Root canal treatment is a dental procedure to treat infection at the centre of a tooth (the root canal system). Root canal treatment is also called endodontics. The infection is caused by bacteria that live in the mouth and invade the tooth when:
- tooth decay occurs
- fillings leak
- teeth are damaged by trauma, such as a fall
A tooth is made up of two parts:
- The crown is the part of the tooth that is visible in the mouth.
- The root extends into the bone of the jaw, anchoring the tooth in position.
These are composed of the following structures:
- Enamel is the hard outer coating of a tooth.
- Dentine is a softer material that supports the enamel and forms most of the tooth.
- Cementum is a hard material that coats the root surface.
- Dental pulp is the soft tissue at the centre of the tooth.
The root canal system
The root canal system contains the dental pulp and extends from the crown of the tooth to the end of the root. A single tooth can have more than one root canal.
The pulp is made up of soft tissue that includes nerves and blood vessels. If bacteria infect the pulp, it will begin to die. After this, the bacteria can increase in number. The bacteria and the substances they release will eventually pass out of the end of the root canal through the small hole where the blood vessels and nerves enter.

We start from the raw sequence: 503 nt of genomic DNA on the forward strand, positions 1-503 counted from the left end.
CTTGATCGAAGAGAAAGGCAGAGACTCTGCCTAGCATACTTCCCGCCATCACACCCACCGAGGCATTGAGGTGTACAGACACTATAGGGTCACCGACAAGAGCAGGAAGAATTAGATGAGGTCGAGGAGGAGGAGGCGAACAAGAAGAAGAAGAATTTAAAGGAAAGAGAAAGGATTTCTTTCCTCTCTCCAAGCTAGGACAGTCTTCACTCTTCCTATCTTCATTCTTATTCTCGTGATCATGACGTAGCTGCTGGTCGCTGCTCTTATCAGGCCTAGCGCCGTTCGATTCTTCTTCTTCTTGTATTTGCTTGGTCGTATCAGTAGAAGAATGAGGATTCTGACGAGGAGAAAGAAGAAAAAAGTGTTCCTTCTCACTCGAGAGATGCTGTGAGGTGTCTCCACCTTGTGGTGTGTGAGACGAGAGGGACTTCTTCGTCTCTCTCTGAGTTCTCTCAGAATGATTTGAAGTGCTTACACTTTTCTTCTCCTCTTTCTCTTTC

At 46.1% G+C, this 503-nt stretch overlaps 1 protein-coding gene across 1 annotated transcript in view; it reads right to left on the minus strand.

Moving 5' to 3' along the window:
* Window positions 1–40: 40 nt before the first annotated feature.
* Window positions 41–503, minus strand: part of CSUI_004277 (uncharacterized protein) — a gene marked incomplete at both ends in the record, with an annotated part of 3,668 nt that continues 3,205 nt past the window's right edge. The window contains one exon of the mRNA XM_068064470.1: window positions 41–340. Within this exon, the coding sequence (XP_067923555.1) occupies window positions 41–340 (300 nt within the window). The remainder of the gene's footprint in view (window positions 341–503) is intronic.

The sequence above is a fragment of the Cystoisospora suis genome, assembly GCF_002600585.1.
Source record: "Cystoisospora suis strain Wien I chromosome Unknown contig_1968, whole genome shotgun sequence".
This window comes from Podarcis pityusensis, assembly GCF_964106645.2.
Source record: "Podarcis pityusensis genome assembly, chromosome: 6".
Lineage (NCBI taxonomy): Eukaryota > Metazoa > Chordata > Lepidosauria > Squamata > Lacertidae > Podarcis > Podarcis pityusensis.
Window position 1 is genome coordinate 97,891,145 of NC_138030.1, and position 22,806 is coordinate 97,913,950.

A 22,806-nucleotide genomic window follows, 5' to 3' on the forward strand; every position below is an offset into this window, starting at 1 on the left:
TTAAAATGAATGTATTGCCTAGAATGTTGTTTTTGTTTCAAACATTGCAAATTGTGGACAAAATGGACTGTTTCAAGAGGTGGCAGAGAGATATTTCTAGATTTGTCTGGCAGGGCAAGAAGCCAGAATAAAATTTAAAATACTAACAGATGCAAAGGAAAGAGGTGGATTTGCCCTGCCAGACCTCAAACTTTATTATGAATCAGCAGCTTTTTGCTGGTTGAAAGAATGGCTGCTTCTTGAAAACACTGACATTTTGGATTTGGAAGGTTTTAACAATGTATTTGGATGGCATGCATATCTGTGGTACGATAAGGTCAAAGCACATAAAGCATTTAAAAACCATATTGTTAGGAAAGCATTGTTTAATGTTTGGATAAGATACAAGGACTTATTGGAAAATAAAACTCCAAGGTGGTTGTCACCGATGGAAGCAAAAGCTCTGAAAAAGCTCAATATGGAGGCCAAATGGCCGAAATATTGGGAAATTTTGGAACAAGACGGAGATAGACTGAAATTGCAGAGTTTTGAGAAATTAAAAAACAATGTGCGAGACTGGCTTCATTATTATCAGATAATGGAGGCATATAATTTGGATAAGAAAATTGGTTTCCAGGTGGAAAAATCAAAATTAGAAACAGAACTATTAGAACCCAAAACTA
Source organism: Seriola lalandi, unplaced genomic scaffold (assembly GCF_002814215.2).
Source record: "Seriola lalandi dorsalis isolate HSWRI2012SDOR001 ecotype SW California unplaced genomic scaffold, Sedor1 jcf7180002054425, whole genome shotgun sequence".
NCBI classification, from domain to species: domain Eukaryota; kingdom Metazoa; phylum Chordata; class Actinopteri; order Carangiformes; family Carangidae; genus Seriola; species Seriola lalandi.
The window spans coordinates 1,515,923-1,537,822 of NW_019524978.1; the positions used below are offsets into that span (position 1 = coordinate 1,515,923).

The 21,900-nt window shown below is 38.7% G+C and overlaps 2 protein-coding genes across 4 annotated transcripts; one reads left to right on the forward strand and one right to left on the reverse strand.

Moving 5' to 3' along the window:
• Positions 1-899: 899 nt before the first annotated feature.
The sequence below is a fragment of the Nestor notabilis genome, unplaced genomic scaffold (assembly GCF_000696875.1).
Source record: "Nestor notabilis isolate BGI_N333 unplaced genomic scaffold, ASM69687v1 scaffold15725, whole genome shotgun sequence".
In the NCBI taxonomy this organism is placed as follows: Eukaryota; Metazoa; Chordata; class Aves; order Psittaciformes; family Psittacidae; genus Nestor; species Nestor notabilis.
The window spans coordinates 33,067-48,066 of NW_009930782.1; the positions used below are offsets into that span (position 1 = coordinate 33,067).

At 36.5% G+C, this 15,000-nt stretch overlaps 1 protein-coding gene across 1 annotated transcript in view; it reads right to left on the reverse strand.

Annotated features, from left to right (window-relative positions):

This process continues as there is nothing to stop more bacteria passing down the root canal, which causes the tissues around the end of the tooth to become red and swollen. This can cause your tooth to become painful and, in extreme circumstances, your face may become swollen (dental abscess).
To treat the infection in the root canal, the bacteria need to be removed. This can be achieved by:
- removing the tooth (extraction)
- attempting to save the tooth by removing the bacteria from the root canal system (root canal treatment)
In root canal treatment, the bacteria are removed from inside the root canal system, the root canal is filled and the tooth is sealed with a filling or crown. In most cases, the inflamed tissue at the end of the tooth will heal naturally.
Root canal treatment should not be painful because local anaesthetic is usually used. The procedure is usually very successful and should be no more unpleasant than having a filling. In about 9 out of 10 cases, a tooth can survive for up to 10 years after root canal treatment.